# Enable map compaction:
# Tries to merge read requests for adjacent sectors into a single
# read request. This drastically reduces load time and keeps the
# map smaller. Using `compact' is especially recommended when
# booting from a floppy disk. It is disabled by default
# because it doesn't always work.

compact

# Installs the specified file as the new boot sector
# You have the choice between: text, bmp, and menu
# Look in lilo.conf(5) manpage for details

install=text

# Specifies the location of the map file

map=/boot/map

# Specifies the number of deciseconds (0.1 seconds) LILO should
# wait before booting the first image.

delay=20

# Specifies the VGA text mode at boot time. (normal, extended, ask, <mode>)

vga=779

# Boot up Linux by default.

default=Linux

# Here's the current Linux image.

image=/boot/vmlinuz
label=Linux
read-only
# restricted
# alias=1
initrd=/boot/initrd.img

# Here's the previous Linux image.

image=/boot/vmlinuz.old
label=LinuxOLD
read-only
optional
# restricted
# alias=2
initrd=/boot/initrd.img.old

----------

Notes:

(1) "boot=/dev/hda" specifies to install lilo in the Master Boot Record (MBR)

(2) "root=/dev/hda2" specifies that the root partition is the second partition
on your system, from what you've told me, it sounds like this should be /dev/hda1.

(3) "install=text" requests a pure text-mode interface, which is its original historical
behavior

(4) "vga=779" specifies the start-up video mode. This is a 132-column by 50-row text video
mode that I like to use for virtual consoles 1-6. This mode is not supported by all
video BIOS / video chipset / monitor combinations and may not work for you. You
may prefer the traditional 80x25 default VGA boot-up mode, in which case specify
vga=normal. Lack of support for this option is what originally made me switch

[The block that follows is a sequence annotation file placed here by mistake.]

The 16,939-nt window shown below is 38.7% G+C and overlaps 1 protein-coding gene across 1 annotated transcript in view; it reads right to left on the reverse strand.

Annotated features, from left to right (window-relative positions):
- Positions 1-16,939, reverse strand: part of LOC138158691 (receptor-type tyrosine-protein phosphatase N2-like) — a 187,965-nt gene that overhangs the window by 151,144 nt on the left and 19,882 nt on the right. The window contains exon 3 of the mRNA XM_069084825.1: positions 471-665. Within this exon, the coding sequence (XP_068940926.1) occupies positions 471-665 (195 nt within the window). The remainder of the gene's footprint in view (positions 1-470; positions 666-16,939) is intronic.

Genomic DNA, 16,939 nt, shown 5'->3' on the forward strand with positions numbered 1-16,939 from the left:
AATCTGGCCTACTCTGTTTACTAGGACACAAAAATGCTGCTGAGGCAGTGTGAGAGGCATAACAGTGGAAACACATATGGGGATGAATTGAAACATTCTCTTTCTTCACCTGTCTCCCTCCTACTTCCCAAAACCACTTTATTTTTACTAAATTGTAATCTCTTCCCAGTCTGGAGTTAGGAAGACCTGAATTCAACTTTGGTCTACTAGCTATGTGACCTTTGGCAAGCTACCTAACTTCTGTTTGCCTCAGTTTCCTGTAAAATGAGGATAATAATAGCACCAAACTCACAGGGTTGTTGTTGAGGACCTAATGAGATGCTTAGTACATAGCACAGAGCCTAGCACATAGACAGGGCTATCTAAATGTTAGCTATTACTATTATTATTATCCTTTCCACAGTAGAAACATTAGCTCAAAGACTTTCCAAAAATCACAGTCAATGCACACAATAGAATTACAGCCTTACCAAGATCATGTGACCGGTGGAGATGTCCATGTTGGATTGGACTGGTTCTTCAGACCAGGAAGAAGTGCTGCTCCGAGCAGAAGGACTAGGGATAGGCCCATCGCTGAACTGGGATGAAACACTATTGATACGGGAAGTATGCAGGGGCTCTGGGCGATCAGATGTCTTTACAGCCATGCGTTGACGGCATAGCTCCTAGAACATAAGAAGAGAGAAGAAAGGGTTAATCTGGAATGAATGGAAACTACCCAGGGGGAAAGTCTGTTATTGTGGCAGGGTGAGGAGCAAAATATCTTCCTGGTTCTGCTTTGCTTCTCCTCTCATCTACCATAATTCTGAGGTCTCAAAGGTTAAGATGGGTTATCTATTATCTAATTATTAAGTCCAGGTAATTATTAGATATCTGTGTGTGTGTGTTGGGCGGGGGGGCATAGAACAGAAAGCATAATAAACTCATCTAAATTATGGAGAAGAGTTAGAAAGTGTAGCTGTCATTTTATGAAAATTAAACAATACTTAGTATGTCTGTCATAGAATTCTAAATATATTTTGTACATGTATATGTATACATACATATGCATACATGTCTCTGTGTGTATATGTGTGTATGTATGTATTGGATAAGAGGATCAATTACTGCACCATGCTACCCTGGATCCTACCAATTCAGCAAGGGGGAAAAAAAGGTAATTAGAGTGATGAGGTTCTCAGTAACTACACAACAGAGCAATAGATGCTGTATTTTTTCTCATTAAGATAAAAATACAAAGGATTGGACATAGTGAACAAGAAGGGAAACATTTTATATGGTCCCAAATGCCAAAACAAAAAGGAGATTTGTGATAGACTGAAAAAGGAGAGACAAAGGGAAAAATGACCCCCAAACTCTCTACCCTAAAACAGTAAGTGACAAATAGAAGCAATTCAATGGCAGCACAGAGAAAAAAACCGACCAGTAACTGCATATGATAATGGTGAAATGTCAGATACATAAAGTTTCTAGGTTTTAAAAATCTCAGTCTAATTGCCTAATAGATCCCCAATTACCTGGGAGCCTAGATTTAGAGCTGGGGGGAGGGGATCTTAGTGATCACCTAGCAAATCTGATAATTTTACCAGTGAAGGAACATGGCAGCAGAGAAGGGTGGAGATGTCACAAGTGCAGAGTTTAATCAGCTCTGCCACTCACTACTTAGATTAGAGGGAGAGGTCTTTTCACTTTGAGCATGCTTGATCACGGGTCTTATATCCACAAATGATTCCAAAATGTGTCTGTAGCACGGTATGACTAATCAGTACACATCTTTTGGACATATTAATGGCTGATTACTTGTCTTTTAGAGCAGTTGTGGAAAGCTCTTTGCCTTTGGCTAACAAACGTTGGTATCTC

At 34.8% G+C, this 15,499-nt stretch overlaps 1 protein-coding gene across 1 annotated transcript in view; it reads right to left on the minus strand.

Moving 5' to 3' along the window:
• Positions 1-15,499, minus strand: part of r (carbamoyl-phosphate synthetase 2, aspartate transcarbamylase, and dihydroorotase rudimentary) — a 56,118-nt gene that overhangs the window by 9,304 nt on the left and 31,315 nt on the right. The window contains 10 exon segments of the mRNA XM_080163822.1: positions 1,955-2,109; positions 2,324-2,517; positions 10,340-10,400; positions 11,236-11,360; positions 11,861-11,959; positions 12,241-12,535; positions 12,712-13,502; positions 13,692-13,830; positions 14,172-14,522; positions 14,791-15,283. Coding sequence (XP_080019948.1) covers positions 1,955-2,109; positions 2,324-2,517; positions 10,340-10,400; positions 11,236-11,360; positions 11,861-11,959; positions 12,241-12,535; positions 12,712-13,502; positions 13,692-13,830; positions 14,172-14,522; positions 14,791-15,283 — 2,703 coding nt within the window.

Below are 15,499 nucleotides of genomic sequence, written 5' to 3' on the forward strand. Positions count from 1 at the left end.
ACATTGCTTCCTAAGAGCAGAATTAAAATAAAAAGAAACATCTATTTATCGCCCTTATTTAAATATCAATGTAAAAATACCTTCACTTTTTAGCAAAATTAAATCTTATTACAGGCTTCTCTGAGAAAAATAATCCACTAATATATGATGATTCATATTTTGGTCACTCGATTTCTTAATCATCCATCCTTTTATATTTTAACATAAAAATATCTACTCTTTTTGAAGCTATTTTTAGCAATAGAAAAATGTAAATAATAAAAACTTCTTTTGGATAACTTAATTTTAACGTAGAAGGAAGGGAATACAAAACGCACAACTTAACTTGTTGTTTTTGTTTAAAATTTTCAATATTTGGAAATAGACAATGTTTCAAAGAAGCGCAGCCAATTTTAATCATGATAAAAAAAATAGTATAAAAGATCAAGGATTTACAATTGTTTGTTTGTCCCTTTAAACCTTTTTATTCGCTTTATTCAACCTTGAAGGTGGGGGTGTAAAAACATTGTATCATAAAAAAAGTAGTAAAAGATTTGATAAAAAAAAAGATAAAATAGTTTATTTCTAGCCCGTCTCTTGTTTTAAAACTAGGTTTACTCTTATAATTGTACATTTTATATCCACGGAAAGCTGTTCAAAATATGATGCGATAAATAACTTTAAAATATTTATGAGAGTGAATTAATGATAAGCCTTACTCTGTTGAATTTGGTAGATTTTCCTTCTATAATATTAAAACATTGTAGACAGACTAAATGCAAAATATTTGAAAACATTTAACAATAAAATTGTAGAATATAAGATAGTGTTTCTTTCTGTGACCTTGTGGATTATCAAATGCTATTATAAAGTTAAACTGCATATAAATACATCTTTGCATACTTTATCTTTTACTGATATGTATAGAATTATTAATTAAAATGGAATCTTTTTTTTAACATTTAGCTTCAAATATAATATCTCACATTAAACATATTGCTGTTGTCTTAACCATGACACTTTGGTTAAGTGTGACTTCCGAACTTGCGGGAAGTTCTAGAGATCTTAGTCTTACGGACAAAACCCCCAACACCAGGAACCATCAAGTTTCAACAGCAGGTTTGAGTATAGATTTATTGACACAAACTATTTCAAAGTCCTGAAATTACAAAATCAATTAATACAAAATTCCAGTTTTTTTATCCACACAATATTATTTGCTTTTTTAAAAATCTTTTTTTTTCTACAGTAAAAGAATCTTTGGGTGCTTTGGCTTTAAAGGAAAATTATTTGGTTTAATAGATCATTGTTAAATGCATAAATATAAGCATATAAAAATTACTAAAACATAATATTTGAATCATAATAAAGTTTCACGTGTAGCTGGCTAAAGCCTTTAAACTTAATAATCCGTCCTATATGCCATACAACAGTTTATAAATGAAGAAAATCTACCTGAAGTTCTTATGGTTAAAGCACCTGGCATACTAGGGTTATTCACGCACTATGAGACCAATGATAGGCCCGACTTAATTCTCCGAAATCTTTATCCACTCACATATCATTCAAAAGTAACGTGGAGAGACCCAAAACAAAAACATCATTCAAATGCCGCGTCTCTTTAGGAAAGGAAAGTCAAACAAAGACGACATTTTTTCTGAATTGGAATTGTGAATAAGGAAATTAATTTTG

from grub-pc back to lilo because I like it so much. If you do use it, you will also
have to make changes to /etc/default/console-setup. Set FONTFACE="", FONTSIZE="",
and FONT="lat1u-08.psf.gz". And make sure that the console-data package is installed.
If you try it and don't like it, make sure you backout the changes to /etc/lilo.conf
*and* /etc/default/console-setup *and* re-run lilo.

(5) Note that the symbolic links in my configuration have been changed from their default
values. I like to see the symbolic links in the /boot directory, not in the / directory.
I think that's where they belong. My symbolic links are

image=/boot/vmlinuz
initrd=/boot/initrd.img

for the current (Linux) image and

image=/boot/vmlinuz.old
initrd=/boot/initrd.img.old

for the previous (LinuxOLD) image.

If you want to do the same, then here's what you do. (1) Make the four changes indicated
above (i.e. add /boot to the front of each of these "assignment statements" in
/etc/lilo.conf. (2) From a shell prompt as root, issue commands similar to the
following:

cd /
rm vmlinuz
rm initrd.img
rm vmlinuz.old
rm initrd.img.old
cd boot
ln -s vmlinuz-2.6.32-trunk-686 vmlinuz
ln -s initrd.img-2.6.32-trunc-686 inird.img
ln -s vmlinuz-2.6.30-2-686 vmlinuz.old